The multi-omic landscape of oligodendrocytes in Multiple System Atrophy

Multiple System Atrophy (MSA) is a detrimental and progressive Parkinsonian disorder affecting movement and the autonomic nervous system. Signs and symptoms of autonomic dysfunction include problems in bladder control, bowel movement, sleep, and sexual function. Currently, no treatments are available to slow or halt the progression of the disease. This is due to our limited understanding of the mechanisms that lead to the development of MSA, characterized by profound loss of nerve cells accompanied by increased glial cells. One cell type of glia, oligodendrocytes – the myelinating cells of the brain that provide support and insulation to axons of nerve cells – are of particular interest since these cells show accumulation of a distinct protein called alpha-synuclein.

The interaction of how alpha-synuclein accumulation and oligodendrocyte function is not well understood. Importantly, detailed information on the gene expression profiles, epigenetic landscapes, and intercellular communication between oligodendrocytes with or without alpha-synuclein inclusions and their neighboring cells is very limited. To overcome this roadblock to potentially new treatment avenues, we propose to isolate oligodendrocytes from human postmortem brain tissue from MSA and control patients. We will perform single nuclei transcriptomics on oligodendrocytes to identify the presence of potential subpopulations that may be implicated in the pathogenesis of MSA. Next, we will identify genes that are aberrantly regulated in oligodendrocytes in MSA and determine transcription factors that drive the gene expression program of these cells.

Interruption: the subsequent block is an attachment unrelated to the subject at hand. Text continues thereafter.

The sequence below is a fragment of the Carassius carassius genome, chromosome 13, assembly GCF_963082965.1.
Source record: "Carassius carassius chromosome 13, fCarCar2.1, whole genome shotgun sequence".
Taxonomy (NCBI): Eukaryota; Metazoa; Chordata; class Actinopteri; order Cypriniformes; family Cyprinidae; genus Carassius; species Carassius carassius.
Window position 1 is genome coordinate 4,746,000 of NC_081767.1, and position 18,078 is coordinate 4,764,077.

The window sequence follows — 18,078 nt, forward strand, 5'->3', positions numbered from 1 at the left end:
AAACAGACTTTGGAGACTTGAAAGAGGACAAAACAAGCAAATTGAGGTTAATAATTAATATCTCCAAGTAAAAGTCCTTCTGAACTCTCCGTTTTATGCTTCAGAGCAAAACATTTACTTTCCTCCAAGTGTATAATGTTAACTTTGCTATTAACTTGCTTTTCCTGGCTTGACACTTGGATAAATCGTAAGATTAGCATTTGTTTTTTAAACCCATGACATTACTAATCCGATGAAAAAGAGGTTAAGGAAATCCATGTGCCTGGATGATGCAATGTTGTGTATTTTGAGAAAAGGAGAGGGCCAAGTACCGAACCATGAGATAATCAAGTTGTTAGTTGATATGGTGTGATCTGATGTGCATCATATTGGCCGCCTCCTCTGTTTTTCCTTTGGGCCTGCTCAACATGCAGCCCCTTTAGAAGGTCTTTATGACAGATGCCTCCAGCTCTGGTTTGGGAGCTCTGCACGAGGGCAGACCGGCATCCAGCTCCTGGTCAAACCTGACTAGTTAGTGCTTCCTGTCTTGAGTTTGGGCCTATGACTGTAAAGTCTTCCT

Lastly, to obtain spatial resolution and changes in the intercellular communication between oligodendrocytes, neurons, and other brain cell types, we will perform spatial transcriptomics, which allows us to map gene activity in single cells in the putamen. Collectively, our innovative approach leveraging human postmortem brain samples from MSA patients has the potential to define novel therapeutic avenues to alter the course of the disease.